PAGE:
Uruguayan peso (Spanish: peso uruguayo) has been a name of the Uruguayan currency since Uruguay's settlement by Europeans. The present currency, the peso uruguayo (ISO 4217 code: UYU) was adopted in 1993 and is subdivided into 100 centésimos. There are no centésimo coins currently in circulation.
|peso uruguayo (in Spanish)|
|Symbol||$ or $U|
|Banknotes||$20, $50, $100, $200, $500, $1000, $2000|
|Freq. used||$1, $2, $5, $10|
|Central bank||Central Bank of Uruguay|
|Source||Uruguay, December 2009.|
Uruguay obtained monetary stability in 1896, based on the gold standard. This favorable state of affairs ended after World War I. An unsettled period followed. Economic difficulties after World War II produced inflation, which became serious after 1964 and continued into the 1970s.
The peso was replaced on 1 July 1975 by the nuevo peso (new peso; ISO 4217 code: UYP) at a rate of 1 new peso for 1000 old pesos. The nuevo peso was also subdivided into 100 centésimos.
After further inflation, the peso uruguayo (ISO 4217 code: UYU) replaced the nuevo peso on March 1, 1993, again at a rate of 1 new for 1000 old.
Uruguayans became accustomed to the constant devaluation of their currency. Uruguayans refer to periods of real appreciation of the currency as atraso cambiario, which literally means that "the exchange rate is running late". As a consequence of the instability of the local currency, prices for most big-ticket items (real estate, cars and even executives' salaries) are denominated in U.S. dollars.
During the military rule, the peso was on a crawling peg to the dollar. A table of the future value of the dollar was published daily by the government (called the tablita). In 1982, the currency was devalued ("the tablita was broken"), throwing thousands of companies and individuals into bankruptcy. In the 1990s, a new mechanism to provide predictability was introduced, this time in the form of a sliding range, with top and bottom margins, at which the government would intervene. In 2002, after a banking crisis and amid a huge budget deficit, the currency was again allowed to float, losing almost 50% of its value in a couple of weeks, and, again, throwing into bankruptcy thousands of companies and individuals who held debts denominated in US dollars.
In 2004 a phenomenon completely new to most Uruguayans developed: the currency appreciated in nominal terms against the US dollar, going from 30 to 24 pesos to the dollar. By 2008 the peso reached 19 to the US dollar, recovering more than half of its loss during the crisis. This revaluation brought protests from the industrial sector, which felt that it lost competitiveness. The government hopes that a floating currency will "de-dollarize" the economy. Uruguay does not seem to have found a mechanism that provides the exchange rate some level of predictability, while at the same time allowing the country to adapt its prices so that its exports remain competitive.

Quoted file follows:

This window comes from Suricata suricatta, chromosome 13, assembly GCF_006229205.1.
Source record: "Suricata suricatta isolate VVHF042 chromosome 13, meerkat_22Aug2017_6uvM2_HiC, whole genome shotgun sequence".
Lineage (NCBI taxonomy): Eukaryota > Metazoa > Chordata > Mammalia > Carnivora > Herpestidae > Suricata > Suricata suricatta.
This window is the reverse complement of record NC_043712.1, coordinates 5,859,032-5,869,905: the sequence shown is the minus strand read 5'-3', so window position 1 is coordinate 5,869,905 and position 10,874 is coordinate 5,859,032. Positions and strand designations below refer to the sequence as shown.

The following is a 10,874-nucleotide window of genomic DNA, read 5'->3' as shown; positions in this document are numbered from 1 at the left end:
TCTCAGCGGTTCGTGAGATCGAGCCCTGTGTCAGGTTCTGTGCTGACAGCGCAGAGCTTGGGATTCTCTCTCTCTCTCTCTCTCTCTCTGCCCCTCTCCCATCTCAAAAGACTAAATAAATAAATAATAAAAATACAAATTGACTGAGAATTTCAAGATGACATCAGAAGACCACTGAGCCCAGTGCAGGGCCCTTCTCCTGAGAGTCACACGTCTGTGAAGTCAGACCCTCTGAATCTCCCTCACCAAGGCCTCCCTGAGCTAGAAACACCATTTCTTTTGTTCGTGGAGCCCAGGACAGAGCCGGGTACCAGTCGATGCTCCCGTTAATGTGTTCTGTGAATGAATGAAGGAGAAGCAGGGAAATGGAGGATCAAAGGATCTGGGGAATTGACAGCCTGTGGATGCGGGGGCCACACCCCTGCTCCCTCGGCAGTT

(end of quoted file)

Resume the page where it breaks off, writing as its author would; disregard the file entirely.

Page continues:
In 1994, stainless-steel 10, 20 and 50 centésimos and brass 1 and 2 pesos uruguayos were introduced. 5 and 10 pesos uruguayos were introduced in 2003 and 2004, respectively. The coins replaced same value notes. Coins in circulation are:
- 1 peso uruguayo
- 2 pesos uruguayos
- 5 pesos uruguayos
- 10 pesos uruguayos
In July 2010, 50 centésimos coins were withdrawn from circulation.
In 1995-1996, banknotes in denominations of, 5, 10, 20, 50, 100, 200, 500 (all modified versions of 5,000, 10,000, 20,000, 50,000, 100,000, 200,000 and 500,000 nuevo peso banknotes respectively) and 1000 pesos uruguayos were introduced, followed by 2000 pesos uruguayos in 2003. 5 and 10 notes have been replaced by coins in 2003. A new series of banknotes were introduced in 2014-2015, the same as the previous issue without the vertical word "URUGUAY" on the left side. Banknotes in circulation are:
|$20||Juan Zorrilla de San Martín||La leyenda patria||20 and electrotype 20, Veinte||2015|
|$50||José Pedro Varela||Monumento a José Pedro Varela||50 and electrotype 50, Cincuenta||2015|
|$100||Eduardo Fabini||God Pan||100 and electrotype 100, Cien||2015|
|$200||Pedro Figari||"Baile Antiguo" (Old Dance)||200 and electrotype 200, Doscientos||2015|
|$500||Alfredo Vásquez Acevedo||University of the Republic, Montevideo||500 and electrotype 500, Quinientos||2014|
|$1000||Juana de Ibarbourou||Ibarbourou Square, books||1000 and electrotype 1000, Mil||2015|
|$2000||Dámaso Antonio Larrañaga||National Library 28.05.1816||2000 and electrotype 2000, Dos Mil||2015|
|Current UYU exchange rates|
|From Google Finance:||AUD CAD CHF EUR GBP HKD JPY USD BRL ARS|
|From Yahoo! Finance:||AUD CAD CHF EUR GBP HKD JPY USD BRL ARS|
|From XE:||AUD CAD CHF EUR GBP HKD JPY USD BRL ARS|
|From OANDA:||AUD CAD CHF EUR GBP HKD JPY USD BRL ARS|
Central Bank Digital Currency (CBDC)
Although in many parts of the world, the amount of cash in circulation has risen over the last decade, there are some countries that buck the trend. In this small club of jurisdictions, a few have considered general purpose CBDCs that would be a complement to cash. Sweden and Uruguay are notable not just for the advanced stage of their work but the amount of information their central banks have made publicly available about their respective projects..
- "XE.com. World Currency Symbols." Accessed 23 Feb 2011.
- "Coins minted in accordance with Law 18.135" (PDF) (in Spanish). Central Bank of Uruguay. 01-11-2011. Check date values in:
- "Proceeding with caution – a survey on central bank digital currency" (PDF). January 2019.
- Krause, Chester L.; Clifford Mishler (1991). Standard Catalog of World Coins: 1801–1991 (18th ed.). Krause Publications. ISBN 0873411501.
- Pick, Albert (1994). Standard Catalog of World Paper Money: General Issues. Colin R. Bruce II and Neil Shafer (editors) (7th ed.). Krause Publications. ISBN 0-87341-207-9.